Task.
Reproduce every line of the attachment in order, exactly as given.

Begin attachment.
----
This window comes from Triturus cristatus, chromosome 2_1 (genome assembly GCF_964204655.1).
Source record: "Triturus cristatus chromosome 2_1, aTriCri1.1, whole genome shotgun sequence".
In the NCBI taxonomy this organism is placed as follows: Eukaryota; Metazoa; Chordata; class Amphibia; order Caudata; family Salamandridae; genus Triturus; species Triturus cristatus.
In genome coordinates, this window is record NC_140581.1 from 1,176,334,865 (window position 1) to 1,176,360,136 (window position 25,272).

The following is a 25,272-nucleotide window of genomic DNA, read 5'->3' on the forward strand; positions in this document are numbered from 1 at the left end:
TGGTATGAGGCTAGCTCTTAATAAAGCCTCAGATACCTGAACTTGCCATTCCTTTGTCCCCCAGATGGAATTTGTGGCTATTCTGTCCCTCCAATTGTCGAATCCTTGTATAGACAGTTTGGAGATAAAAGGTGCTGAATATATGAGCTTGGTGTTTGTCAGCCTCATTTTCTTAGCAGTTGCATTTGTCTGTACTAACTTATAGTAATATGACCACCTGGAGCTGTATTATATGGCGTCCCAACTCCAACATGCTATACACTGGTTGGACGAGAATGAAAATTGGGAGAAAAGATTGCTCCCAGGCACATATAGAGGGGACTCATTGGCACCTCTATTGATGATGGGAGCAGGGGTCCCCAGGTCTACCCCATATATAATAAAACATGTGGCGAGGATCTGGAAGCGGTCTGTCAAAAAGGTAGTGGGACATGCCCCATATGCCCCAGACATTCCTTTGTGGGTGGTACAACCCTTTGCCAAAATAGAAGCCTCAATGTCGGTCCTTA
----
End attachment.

This window comes from Triturus cristatus, chromosome 2_1 (genome assembly GCF_964204655.1).
Source record: "Triturus cristatus chromosome 2_1, aTriCri1.1, whole genome shotgun sequence".
In the NCBI taxonomy this organism is placed as follows: Eukaryota; Metazoa; Chordata; class Amphibia; order Caudata; family Salamandridae; genus Triturus; species Triturus cristatus.
In genome coordinates, this window is record NC_140581.1 from 1,176,334,865 (window position 1) to 1,176,360,136 (window position 25,272).

The following is a 25,272-nucleotide window of genomic DNA, read 5'->3' on the forward strand; positions in this document are numbered from 1 at the left end:
TGGTATGAGGCTAGCTCTTAATAAAGCCTCAGATACCTGAACTTGCCATTCCTTTGTCCCCCAGATGGAATTTGTGGCTATTCTGTCCCTCCAATTGTCGAATCCTTGTATAGACAGTTTGGAGATAAAAGGTGCTGAATATATGAGCTTGGTGTTTGTCAGCCTCATTTTCTTAGCAGTTGCATTTGTCTGTACTAACTTATAGTAATATGACCACCTGGAGCTGTATTATATGGCGTCCCAACTCCAACATGCTATACACTGGTTGGACGAGAATGAAAATTGGGAGAAAAGATTGCTCCCAGGCACATATAGAGGGGACTCATTGGCACCTCTATTGATGATGGGAGCAGGGGTCCCCAGGTCTACCCCATATATAATAAAACATGTGGCGAGGATCTGGAAGCGGTCTGTCAAAAAGGTAGTGGGACATGCCCCATATGCCCCAGACATTCCTTTGTGGGTGGTACAACCCTTTGCCAAAATAGAAGCCTCAATGTCGGTCCTTA